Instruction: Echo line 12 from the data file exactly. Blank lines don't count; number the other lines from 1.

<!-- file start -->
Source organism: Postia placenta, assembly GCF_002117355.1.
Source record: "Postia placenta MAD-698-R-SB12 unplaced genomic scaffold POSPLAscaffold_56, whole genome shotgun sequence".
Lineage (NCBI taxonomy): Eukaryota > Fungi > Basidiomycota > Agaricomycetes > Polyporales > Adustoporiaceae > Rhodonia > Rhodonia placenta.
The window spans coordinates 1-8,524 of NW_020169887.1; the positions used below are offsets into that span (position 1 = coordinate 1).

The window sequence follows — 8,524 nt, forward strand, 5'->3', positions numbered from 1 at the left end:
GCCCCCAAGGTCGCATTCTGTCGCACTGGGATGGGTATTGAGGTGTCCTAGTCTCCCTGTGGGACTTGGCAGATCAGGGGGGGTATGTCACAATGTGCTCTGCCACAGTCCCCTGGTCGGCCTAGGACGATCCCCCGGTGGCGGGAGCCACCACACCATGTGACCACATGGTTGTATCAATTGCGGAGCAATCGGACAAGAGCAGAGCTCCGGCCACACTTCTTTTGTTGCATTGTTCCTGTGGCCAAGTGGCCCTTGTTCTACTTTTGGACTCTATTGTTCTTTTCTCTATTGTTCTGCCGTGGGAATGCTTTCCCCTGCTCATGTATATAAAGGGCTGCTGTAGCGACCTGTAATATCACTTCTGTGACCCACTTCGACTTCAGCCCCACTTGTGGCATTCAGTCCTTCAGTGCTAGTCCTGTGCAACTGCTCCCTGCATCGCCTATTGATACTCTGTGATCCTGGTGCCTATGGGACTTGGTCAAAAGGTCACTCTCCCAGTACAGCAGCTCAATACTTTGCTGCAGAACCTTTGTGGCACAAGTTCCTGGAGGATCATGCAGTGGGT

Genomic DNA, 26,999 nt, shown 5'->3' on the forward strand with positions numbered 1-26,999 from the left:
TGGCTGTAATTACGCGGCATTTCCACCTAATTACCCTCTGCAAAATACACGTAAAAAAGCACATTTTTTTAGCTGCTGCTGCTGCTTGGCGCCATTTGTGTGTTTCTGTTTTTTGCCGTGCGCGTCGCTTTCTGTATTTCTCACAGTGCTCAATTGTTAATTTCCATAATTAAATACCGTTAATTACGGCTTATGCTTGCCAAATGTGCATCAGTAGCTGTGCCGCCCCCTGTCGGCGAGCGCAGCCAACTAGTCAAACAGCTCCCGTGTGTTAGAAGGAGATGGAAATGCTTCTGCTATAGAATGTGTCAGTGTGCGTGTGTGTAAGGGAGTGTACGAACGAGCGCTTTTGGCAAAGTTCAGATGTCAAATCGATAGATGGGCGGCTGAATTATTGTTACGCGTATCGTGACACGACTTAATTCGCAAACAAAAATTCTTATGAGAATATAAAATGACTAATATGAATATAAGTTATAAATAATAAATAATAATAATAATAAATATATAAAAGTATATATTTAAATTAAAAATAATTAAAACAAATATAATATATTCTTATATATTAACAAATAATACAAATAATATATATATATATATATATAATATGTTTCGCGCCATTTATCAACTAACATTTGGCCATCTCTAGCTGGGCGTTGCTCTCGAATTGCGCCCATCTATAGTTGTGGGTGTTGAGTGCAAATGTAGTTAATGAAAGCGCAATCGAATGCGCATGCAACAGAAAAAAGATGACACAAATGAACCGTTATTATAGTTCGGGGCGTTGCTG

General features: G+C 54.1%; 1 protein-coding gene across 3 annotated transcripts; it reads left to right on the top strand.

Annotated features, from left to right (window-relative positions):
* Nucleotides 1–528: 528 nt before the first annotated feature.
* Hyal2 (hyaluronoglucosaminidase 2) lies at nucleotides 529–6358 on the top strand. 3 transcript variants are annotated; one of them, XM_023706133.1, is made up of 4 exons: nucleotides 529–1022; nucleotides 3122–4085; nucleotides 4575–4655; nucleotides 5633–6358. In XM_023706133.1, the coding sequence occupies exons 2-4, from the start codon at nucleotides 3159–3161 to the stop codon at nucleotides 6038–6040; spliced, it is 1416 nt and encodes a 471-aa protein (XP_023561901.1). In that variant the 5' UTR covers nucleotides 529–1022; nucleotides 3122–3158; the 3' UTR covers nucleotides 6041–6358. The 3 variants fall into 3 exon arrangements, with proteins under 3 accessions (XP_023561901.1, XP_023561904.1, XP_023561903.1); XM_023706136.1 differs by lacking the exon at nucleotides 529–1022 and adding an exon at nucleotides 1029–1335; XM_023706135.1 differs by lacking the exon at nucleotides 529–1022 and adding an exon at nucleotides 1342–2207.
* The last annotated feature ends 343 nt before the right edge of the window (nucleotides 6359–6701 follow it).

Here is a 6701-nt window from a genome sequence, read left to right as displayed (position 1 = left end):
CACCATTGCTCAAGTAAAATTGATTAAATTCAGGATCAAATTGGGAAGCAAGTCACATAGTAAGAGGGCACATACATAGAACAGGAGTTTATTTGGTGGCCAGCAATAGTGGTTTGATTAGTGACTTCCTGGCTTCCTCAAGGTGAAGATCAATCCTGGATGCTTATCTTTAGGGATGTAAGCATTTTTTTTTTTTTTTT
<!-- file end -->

* Hyal2 (hyaluronoglucosaminidase 2) lies at nucleotides 529–6358 on the top strand. 3 transcript variants are annotated; one of them, XM_023706133.1, is made up of 4 exons: nucleotides 529–1022; nucleotides 3122–4085; nucleotides 4575–4655; nucleotides 5633–6358. In XM_023706133.1, the coding sequence occupies exons 2-4, from the start codon at nucleotides 3159–3161 to the stop codon at nucleotides 6038–6040; spliced, it is 1416 nt and encodes a 471-aa protein (XP_023561901.1). In that variant the 5' UTR covers nucleotides 529–1022; nucleotides 3122–3158; the 3' UTR covers nucleotides 6041–6358. The 3 variants fall into 3 exon arrangements, with proteins under 3 accessions (XP_023561901.1, XP_023561904.1, XP_023561903.1); XM_023706136.1 differs by lacking the exon at nucleotides 529–1022 and adding an exon at nucleotides 1029–1335; XM_023706135.1 differs by lacking the exon at nucleotides 529–1022 and adding an exon at nucleotides 1342–2207.